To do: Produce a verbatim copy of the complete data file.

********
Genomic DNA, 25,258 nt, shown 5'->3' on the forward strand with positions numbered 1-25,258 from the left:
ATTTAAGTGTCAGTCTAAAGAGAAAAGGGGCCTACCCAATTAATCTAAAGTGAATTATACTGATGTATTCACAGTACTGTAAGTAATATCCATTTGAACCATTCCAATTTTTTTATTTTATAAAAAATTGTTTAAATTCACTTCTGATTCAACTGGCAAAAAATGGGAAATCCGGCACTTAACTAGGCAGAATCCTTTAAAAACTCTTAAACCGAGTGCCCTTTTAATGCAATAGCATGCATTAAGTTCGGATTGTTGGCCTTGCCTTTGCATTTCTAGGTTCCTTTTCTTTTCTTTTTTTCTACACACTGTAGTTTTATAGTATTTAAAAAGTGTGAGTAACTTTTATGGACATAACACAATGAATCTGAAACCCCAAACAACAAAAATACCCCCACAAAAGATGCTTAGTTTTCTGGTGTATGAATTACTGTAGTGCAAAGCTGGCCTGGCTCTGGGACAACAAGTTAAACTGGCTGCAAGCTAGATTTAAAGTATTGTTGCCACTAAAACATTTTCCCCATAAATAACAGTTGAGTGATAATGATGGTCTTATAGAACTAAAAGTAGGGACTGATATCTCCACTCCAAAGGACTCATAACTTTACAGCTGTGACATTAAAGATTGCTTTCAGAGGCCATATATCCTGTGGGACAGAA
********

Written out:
Genomic DNA, 25,258 nt, shown 5'->3' on the forward strand with positions numbered 1-25,258 from the left:
ATTTAAGTGTCAGTCTAAAGAGAAAAGGGGCCTACCCAATTAATCTAAAGTGAATTATACTGATGTATTCACAGTACTGTAAGTAATATCCATTTGAACCATTCCAATTTTTTTATTTTATAAAAAATTGTTTAAATTCACTTCTGATTCAACTGGCAAAAAATGGGAAATCCGGCACTTAACTAGGCAGAATCCTTTAAAAACTCTTAAACCGAGTGCCCTTTTAATGCAATAGCATGCATTAAGTTCGGATTGTTGGCCTTGCCTTTGCATTTCTAGGTTCCTTTTCTTTTCTTTTTTTCTACACACTGTAGTTTTATAGTATTTAAAAAGTGTGAGTAACTTTTATGGACATAACACAATGAATCTGAAACCCCAAACAACAAAAATACCCCCACAAAAGATGCTTAGTTTTCTGGTGTATGAATTACTGTAGTGCAAAGCTGGCCTGGCTCTGGGACAACAAGTTAAACTGGCTGCAAGCTAGATTTAAAGTATTGTTGCCACTAAAACATTTTCCCCATAAATAACAGTTGAGTGATAATGATGGTCTTATAGAACTAAAAGTAGGGACTGATATCTCCACTCCAAAGGACTCATAACTTTACAGCTGTGACATTAAAGATTGCTTTCAGAGGCCATATATCCTGTGGGACAGAA